Humans driving extinctions is nothing new. In North America, humans are likely responsible for the loss of ice age era mammoths and mastodons. in South America, humans — alongside climate change — led to the loss of many species, including giant ground slots. And, of course, we are currently driving the planet’s sixth mass extinction. Now, a new study suggests that humans settling on the Bahamas 1,000 years ago is directly tied to the local extinction of certain birds.

The authors examined over 7,000 paleontological and archaeological fossils from several sites across 15 islands, including sinkholes and limestone caves whose geological properties allow them to preserve bones in good condition. Many bird bones originated as prey items from barn owls and represent more than 130 species.

Several bird species, such as the giant barn owl and giant eagle, existed on these islands for over 10,000 years. But, they disappeared after humans began inhabiting these islands — they either went extinct, or now exist exclusively outside of the Bahamas. While humans certainly ate these birds, they may have also been considered a nuisance since they likely competed with humans for prey as well.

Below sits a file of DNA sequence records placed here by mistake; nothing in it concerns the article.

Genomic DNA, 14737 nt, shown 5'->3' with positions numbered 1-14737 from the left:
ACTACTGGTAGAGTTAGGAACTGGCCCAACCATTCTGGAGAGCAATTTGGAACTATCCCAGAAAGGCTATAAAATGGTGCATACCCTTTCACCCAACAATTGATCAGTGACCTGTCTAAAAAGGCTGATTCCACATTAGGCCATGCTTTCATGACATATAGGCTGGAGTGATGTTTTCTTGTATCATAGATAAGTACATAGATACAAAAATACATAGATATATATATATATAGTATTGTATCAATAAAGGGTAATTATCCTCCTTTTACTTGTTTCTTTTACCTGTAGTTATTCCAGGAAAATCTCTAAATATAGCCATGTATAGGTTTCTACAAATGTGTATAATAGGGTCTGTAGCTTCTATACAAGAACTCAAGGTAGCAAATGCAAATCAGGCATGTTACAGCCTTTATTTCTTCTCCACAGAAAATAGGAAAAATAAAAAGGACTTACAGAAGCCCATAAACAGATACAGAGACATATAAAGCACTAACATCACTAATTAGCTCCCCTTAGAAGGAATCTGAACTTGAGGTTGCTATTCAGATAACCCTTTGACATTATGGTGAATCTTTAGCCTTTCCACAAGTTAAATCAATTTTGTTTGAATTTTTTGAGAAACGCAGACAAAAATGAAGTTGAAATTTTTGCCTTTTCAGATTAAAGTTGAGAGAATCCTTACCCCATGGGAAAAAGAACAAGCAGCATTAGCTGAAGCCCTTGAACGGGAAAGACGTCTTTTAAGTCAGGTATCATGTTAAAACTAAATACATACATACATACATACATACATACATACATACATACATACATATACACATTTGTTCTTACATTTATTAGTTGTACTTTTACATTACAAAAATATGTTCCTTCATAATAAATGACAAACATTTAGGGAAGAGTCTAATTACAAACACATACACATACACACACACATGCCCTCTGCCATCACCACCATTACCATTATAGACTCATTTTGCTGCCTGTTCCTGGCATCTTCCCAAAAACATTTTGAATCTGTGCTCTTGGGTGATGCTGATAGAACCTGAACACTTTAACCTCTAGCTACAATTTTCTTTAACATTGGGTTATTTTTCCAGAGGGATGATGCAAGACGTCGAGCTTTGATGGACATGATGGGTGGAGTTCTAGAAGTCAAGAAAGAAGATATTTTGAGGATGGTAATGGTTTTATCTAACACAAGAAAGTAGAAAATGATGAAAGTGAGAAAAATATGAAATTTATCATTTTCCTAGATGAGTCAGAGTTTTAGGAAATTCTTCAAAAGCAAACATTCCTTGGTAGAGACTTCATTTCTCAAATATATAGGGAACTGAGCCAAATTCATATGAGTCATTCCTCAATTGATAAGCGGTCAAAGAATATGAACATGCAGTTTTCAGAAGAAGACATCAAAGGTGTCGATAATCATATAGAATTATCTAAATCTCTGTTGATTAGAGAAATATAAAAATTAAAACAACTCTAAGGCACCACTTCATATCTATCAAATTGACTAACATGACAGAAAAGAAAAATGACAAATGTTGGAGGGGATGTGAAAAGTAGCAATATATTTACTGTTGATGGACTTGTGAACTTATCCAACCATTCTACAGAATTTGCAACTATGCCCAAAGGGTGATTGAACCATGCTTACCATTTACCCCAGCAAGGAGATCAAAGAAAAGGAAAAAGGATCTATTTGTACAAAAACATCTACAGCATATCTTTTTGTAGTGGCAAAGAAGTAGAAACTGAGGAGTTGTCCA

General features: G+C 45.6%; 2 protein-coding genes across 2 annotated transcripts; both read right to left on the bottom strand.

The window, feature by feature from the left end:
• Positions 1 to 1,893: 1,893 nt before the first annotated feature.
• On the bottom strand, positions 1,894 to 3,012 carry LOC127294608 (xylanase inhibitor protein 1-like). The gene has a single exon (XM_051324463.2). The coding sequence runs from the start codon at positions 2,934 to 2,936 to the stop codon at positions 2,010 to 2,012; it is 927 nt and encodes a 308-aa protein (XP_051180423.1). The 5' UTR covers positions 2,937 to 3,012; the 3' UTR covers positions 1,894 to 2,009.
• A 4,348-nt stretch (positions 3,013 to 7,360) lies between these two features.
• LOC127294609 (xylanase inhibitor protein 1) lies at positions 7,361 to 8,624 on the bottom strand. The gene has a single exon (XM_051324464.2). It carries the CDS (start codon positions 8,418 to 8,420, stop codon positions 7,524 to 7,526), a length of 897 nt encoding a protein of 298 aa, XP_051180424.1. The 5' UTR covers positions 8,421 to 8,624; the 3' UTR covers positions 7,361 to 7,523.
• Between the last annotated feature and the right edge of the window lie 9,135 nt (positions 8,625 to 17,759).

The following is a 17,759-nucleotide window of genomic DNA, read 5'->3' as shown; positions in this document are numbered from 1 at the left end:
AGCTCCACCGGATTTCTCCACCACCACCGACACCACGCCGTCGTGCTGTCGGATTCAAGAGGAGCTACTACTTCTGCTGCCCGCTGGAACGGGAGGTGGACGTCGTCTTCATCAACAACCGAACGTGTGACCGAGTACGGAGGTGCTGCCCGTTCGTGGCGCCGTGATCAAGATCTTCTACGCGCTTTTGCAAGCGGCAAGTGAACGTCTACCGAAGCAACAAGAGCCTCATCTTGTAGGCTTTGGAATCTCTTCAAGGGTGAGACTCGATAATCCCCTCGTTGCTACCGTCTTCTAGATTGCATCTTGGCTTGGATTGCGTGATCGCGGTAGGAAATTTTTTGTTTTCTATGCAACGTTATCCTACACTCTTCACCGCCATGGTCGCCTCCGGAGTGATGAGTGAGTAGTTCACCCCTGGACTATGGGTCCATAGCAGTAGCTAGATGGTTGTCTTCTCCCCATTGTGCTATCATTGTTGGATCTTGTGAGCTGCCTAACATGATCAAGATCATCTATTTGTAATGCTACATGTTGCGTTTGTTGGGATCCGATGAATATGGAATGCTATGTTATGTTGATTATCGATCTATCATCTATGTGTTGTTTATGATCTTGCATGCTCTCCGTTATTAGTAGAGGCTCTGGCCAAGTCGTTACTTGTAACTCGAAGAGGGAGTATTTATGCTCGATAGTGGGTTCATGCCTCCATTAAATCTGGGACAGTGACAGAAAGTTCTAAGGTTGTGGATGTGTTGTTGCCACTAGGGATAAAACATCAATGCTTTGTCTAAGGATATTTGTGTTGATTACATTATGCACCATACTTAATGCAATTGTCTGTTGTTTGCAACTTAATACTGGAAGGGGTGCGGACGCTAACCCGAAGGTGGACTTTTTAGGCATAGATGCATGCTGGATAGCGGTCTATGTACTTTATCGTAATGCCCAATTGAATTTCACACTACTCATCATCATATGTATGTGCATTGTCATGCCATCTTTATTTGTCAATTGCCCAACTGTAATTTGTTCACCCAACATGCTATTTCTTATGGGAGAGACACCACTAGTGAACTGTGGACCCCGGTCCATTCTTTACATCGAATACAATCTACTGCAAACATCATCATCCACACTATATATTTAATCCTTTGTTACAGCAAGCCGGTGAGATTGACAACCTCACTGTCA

Approximately 900 years ago, several hawks, doves, and owls as well as charismatic species such as caracara scavengers existed on the islands and overlapped with human dwellers. Shortly afterwards, however, many of these species disappeared from these islands and were only found on a couple of other Bahamian islands. One such species is the Abaco parrot, which is currently found on two islands that are separated by several human-occupied islands with similar habitats.

Overall, humans likely played a large role in the rapid change in bird species across the Bahamas in the past millenium.

According to study co-author Janet Franklin,  “No other environmental change could explain their loss.”